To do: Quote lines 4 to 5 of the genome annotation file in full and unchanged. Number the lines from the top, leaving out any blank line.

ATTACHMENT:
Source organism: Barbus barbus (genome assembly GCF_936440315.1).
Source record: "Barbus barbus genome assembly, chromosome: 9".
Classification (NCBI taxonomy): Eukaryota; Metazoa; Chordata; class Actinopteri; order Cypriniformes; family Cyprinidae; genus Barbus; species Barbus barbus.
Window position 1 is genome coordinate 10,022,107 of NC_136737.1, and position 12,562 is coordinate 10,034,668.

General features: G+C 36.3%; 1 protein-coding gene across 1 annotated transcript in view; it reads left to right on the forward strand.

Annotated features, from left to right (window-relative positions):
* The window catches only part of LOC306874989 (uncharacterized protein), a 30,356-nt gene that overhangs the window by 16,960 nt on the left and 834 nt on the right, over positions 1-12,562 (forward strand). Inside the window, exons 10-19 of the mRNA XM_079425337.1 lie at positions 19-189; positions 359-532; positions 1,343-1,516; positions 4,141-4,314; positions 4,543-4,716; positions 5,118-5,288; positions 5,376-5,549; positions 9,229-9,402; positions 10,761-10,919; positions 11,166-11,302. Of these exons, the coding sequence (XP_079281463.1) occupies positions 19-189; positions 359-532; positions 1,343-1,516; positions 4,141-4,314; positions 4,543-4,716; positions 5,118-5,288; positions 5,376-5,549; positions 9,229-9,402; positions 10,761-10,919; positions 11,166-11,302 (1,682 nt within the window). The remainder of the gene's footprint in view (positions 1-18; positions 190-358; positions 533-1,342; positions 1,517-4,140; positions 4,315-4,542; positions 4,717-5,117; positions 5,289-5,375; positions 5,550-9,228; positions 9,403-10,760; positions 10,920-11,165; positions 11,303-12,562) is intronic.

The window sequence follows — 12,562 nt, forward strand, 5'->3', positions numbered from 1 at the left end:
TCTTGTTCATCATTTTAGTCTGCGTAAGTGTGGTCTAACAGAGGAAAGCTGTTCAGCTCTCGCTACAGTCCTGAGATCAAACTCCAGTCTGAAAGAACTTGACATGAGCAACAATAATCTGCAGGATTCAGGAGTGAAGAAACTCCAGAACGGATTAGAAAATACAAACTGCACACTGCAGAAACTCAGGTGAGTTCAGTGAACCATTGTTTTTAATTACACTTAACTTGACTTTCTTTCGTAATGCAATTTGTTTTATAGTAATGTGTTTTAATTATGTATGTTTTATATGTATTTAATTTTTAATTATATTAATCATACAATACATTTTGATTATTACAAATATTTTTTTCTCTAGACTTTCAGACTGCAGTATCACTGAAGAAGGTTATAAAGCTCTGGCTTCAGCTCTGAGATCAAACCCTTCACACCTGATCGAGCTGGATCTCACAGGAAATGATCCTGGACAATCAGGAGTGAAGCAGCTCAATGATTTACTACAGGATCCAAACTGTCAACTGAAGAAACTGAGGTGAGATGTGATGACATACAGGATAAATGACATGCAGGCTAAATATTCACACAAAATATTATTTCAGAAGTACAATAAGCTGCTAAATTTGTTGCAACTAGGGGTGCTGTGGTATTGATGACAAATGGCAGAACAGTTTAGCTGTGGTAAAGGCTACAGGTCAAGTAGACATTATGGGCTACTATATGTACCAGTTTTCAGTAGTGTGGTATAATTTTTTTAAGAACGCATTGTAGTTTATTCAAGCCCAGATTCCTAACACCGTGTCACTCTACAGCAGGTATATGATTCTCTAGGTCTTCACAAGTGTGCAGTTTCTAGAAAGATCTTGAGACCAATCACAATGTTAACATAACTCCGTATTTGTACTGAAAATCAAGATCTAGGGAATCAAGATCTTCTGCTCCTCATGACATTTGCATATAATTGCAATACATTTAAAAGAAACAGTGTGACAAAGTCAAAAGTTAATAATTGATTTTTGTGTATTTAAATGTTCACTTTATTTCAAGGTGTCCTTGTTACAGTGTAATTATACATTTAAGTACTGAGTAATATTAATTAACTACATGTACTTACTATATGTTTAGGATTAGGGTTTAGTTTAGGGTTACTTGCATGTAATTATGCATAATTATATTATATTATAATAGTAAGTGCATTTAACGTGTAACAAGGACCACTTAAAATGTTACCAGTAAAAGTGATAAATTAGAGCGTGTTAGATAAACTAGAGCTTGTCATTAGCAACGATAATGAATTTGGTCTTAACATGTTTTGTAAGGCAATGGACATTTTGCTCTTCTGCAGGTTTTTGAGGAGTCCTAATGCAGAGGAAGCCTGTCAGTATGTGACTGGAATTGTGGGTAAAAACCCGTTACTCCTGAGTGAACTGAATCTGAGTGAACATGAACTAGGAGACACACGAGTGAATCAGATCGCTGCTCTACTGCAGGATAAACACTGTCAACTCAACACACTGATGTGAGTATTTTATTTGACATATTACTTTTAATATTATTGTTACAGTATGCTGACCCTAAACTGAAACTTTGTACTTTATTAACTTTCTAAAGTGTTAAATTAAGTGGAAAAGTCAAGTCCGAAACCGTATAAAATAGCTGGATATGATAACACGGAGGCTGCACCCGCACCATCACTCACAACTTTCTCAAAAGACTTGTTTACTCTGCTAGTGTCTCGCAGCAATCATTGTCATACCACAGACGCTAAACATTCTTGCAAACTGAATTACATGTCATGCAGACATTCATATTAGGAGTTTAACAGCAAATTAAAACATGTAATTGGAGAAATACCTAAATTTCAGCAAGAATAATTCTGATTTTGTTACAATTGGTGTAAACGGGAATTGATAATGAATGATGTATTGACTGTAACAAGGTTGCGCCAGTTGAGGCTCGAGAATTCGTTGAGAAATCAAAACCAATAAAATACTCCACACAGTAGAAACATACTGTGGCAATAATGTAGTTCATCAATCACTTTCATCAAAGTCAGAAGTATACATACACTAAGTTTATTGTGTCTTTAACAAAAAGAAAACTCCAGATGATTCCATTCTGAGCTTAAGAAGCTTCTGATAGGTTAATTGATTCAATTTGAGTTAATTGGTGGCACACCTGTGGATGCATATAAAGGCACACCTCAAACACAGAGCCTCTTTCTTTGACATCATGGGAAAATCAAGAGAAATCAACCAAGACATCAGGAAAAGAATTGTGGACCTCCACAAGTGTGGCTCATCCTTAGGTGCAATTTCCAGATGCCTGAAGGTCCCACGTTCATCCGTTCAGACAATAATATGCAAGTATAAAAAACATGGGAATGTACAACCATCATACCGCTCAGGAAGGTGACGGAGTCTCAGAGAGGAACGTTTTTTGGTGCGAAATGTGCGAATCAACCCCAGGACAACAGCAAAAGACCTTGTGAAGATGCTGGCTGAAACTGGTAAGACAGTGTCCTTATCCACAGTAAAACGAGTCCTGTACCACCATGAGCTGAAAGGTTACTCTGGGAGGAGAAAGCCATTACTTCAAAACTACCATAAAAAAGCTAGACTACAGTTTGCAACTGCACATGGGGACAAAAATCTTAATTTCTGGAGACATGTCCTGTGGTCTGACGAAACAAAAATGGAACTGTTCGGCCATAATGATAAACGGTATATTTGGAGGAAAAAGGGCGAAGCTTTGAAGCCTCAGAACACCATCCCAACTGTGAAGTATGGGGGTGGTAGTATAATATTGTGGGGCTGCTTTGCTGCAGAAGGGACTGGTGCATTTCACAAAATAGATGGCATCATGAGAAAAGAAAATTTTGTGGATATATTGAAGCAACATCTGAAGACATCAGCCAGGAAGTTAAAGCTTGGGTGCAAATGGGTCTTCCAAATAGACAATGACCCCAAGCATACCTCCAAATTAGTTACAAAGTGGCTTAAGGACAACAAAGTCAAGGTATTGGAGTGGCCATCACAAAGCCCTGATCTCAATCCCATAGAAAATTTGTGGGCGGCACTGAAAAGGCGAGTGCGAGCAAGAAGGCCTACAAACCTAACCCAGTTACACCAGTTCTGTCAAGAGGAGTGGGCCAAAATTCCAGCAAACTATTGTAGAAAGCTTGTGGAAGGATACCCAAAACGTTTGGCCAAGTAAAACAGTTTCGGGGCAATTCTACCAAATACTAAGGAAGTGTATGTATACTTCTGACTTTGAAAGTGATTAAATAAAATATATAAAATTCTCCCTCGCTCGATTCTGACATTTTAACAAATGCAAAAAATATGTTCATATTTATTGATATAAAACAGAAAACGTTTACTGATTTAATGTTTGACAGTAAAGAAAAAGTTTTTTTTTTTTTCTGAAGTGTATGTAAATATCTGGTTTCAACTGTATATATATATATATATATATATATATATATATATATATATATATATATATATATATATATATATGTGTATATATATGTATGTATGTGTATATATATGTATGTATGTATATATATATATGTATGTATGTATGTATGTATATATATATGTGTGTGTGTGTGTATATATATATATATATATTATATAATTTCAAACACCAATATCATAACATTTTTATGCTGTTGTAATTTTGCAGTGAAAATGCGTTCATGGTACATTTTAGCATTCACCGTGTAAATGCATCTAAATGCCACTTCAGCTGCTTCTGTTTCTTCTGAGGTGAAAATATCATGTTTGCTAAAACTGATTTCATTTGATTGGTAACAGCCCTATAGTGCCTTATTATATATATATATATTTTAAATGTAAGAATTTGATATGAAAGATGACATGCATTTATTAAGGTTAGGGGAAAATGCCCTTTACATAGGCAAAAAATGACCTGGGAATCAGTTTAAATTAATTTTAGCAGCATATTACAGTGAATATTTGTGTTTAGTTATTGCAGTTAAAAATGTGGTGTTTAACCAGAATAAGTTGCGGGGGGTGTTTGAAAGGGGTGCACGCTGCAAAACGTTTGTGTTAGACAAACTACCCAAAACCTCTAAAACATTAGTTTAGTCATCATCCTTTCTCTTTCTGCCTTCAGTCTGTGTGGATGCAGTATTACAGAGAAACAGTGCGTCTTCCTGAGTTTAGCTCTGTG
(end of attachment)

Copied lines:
Window position 1 is genome coordinate 10,022,107 of NC_136737.1, and position 12,562 is coordinate 10,034,668.

General features: G+C 36.3%; 1 protein-coding gene across 1 annotated transcript in view; it reads left to right on the forward strand.